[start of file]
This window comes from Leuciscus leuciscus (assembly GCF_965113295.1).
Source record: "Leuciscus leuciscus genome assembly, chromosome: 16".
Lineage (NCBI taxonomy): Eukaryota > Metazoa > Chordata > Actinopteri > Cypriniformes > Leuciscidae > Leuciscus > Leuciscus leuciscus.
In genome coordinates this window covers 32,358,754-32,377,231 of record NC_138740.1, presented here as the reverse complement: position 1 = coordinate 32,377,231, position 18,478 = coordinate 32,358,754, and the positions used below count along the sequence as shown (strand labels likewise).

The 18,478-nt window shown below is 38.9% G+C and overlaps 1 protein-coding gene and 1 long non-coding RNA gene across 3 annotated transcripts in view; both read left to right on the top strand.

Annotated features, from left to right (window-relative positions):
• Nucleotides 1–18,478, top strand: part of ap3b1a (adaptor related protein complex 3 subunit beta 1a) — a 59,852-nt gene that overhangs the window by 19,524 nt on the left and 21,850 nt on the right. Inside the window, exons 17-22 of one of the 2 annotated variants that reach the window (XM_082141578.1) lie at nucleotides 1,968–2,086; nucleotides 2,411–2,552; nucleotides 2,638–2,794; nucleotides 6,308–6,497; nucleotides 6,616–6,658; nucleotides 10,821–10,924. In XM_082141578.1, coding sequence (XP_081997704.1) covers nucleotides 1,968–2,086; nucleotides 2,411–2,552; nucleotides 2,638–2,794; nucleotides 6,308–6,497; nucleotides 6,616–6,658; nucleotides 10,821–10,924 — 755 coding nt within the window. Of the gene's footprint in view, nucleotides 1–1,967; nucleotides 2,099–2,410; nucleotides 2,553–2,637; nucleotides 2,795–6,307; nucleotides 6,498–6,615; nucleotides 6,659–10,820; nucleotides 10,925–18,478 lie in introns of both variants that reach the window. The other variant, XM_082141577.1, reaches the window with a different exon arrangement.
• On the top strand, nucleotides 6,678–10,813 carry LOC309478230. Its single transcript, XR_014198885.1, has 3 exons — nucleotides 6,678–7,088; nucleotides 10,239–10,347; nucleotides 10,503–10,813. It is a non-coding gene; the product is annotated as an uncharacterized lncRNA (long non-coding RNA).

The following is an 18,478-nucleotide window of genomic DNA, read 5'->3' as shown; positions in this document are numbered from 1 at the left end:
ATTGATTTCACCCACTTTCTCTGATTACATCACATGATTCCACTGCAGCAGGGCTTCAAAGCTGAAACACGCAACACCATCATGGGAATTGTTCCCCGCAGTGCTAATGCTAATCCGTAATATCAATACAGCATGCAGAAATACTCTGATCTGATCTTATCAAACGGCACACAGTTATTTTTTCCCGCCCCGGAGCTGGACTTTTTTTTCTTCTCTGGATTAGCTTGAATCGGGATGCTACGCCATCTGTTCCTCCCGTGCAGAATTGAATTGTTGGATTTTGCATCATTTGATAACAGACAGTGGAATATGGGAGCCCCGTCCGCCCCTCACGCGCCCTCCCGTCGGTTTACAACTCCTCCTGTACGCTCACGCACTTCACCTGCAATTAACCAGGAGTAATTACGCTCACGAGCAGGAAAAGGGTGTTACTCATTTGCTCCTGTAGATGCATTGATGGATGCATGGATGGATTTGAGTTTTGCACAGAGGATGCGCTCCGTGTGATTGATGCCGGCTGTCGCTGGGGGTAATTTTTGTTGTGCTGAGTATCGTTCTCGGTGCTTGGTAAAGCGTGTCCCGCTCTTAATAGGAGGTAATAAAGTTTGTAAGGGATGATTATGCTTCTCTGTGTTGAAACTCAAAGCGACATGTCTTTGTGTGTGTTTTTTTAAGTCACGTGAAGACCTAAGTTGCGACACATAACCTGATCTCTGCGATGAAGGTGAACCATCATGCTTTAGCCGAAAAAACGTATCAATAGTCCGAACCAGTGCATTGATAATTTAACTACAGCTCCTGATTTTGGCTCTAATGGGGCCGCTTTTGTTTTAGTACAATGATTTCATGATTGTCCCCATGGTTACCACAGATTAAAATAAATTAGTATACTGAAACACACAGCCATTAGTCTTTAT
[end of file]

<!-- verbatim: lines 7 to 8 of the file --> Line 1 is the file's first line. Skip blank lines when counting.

• Nucleotides 1–18,478, top strand: part of ap3b1a (adaptor related protein complex 3 subunit beta 1a) — a 59,852-nt gene that overhangs the window by 19,524 nt on the left and 21,850 nt on the right. Inside the window, exons 17-22 of one of the 2 annotated variants that reach the window (XM_082141578.1) lie at nucleotides 1,968–2,086; nucleotides 2,411–2,552; nucleotides 2,638–2,794; nucleotides 6,308–6,497; nucleotides 6,616–6,658; nucleotides 10,821–10,924. In XM_082141578.1, coding sequence (XP_081997704.1) covers nucleotides 1,968–2,086; nucleotides 2,411–2,552; nucleotides 2,638–2,794; nucleotides 6,308–6,497; nucleotides 6,616–6,658; nucleotides 10,821–10,924 — 755 coding nt within the window. Of the gene's footprint in view, nucleotides 1–1,967; nucleotides 2,099–2,410; nucleotides 2,553–2,637; nucleotides 2,795–6,307; nucleotides 6,498–6,615; nucleotides 6,659–10,820; nucleotides 10,925–18,478 lie in introns of both variants that reach the window. The other variant, XM_082141577.1, reaches the window with a different exon arrangement.
• On the top strand, nucleotides 6,678–10,813 carry LOC309478230. Its single transcript, XR_014198885.1, has 3 exons — nucleotides 6,678–7,088; nucleotides 10,239–10,347; nucleotides 10,503–10,813. It is a non-coding gene; the product is annotated as an uncharacterized lncRNA (long non-coding RNA).